Living with copyright

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Living with copyright

  1. 1. Living with Copyright<br />By: Albert Rodriguez<br />
  2. 2. The Basics<br /><ul><li> Protecting the work
  3. 3. Who owns it
  4. 4. Getting permission
  5. 5. The TEACH Act
  6. 6. Fair use</li></li></ul><li>Protecting The Work<br /><ul><li>The author is usually the owner.
  7. 7. Identify all potential authors of work.
  8. 8. Contributors to the work.
  9. 9. Joint works.
  10. 10. Conveying away any rights.
  11. 11. Orphan works.
  12. 12. Protecting work.</li></li></ul><li>Protecting The Work<br /><ul><li> It’s easy: </li></ul> From putting the brush on canvas, pencil to paper, or hitting save on your computer, works are protected when they are put into a tangible medium of protection, or;<br /> Register work at the Copyright Office, or;<br />http://copyright registery-gov-form.com/<br />
  13. 13. Who Owns It<br />Individual work<br /><ul><li>Author is usually the owner.
  14. 14. Collaborated work.
  15. 15. Use of another’s work beyond bound of fair use.</li></ul>Collaborative work<br /><ul><li> Work for hire
  16. 16. Commissioning work</li></ul>statutory categories<br /><ul><li>Employer owned
  17. 17. Author-owner</li></li></ul><li>Getting Permission<br /><ul><li> The ownership drill:
  18. 18. Identify and contact owners
  19. 19. Do they own work or is it work-for-hire.
  20. 20. Has rights been conveyed away, and to </li></ul> whom.<br /> Orphan works.<br />
  21. 21. Orphan Works<br />Majority of materials in our archives and libraries is under this category.<br />Partnering with culture institutions to increase pace of digitized collections for the public.<br />
  22. 22. The TEACH Act<br /><ul><li> Became law in 2002</li></ul> Prior to; law for face-to-face teaching in <br />[Section 110(1)] was generous.<br /> Since then; due to distance learning, shrank.<br /><ul><li>Example: Audiovisual pertaining to curriculum, in distance learning, downed to showing only clips. What Act calls – “ reasonable and limited portions.” </li></li></ul><li>The TEACH Act<br /><ul><li> Applies to accredited nonprofit educational institutions. Conditions:</li></ul> Mediated instruction activity<br /> At the direction of , or under instructor<br /> Directly related material assistance to the<br /> teaching content.<br /> Technology: limited to students enrolled in<br /> the class.<br />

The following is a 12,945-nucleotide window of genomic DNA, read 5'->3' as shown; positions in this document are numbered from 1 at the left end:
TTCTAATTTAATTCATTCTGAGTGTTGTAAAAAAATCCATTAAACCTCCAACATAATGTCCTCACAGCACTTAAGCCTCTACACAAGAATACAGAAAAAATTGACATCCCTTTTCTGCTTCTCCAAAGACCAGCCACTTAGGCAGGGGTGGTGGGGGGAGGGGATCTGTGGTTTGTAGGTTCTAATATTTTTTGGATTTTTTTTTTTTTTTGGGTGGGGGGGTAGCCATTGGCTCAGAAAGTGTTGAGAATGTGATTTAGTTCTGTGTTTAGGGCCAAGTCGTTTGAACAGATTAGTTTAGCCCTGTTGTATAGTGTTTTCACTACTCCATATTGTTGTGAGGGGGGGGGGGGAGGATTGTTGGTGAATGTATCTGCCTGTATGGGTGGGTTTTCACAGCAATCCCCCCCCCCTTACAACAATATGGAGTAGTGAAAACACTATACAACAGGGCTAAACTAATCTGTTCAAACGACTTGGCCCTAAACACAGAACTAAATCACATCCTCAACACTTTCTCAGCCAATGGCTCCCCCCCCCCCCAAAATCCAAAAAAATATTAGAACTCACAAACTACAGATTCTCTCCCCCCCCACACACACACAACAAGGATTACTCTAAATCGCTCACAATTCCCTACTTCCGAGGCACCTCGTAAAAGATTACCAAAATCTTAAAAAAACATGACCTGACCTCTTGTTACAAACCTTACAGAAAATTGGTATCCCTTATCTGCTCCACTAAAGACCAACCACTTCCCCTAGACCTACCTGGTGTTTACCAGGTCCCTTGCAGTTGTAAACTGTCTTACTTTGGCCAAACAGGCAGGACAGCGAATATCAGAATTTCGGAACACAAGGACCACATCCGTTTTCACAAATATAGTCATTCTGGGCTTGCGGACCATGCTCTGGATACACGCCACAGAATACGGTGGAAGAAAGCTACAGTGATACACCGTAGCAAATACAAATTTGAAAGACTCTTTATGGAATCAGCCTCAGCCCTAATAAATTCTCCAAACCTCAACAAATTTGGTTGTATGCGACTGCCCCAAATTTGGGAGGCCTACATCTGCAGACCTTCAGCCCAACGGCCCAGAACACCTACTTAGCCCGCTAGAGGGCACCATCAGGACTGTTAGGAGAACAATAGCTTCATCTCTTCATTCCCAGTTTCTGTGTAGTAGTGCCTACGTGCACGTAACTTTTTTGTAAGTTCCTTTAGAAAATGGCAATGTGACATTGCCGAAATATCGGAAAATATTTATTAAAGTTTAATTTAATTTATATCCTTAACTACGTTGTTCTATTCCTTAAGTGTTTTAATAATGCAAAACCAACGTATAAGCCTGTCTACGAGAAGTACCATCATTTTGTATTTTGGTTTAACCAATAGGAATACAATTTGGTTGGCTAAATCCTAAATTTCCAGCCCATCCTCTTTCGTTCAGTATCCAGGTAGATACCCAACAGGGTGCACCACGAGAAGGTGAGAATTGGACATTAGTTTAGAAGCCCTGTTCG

23. 23. The TEACH Act<br /><ul><li> Handy checklist to see if ready to use the TEACH Act:</li></ul>http//copyright.lib.utexas.edu/teachact.html#actsummary<br />
  24. 24. Fair Use<br /><ul><li>Not “clear-cut.”
  25. 25. Undergoing exciting changes.
  26. 26. Library special rights.
  27. 27. Educational performances and displays.</li></li></ul><li>Fair Use<br /><ul><li> The four fair use factors:</li></ul>What is the character of the use?<br />What is the nature of the work to be used?<br /> How much of the work will you use?<br />What effect would this use have on the market for the original or for permissions if the use were widespread?<br />
  28. 28. Fair Use<br /><ul><li> Protected work.
  29. 29. Campus licensed rights
  30. 30. Implied license for web work
  31. 31. Creative Commons License to use in your own way
  32. 32. Exercise one of owners exclusive rights
  33. 33. Use exempt or excused from liability or infringement.</li></li></ul><li>Living with Copyright<br />The End<br />

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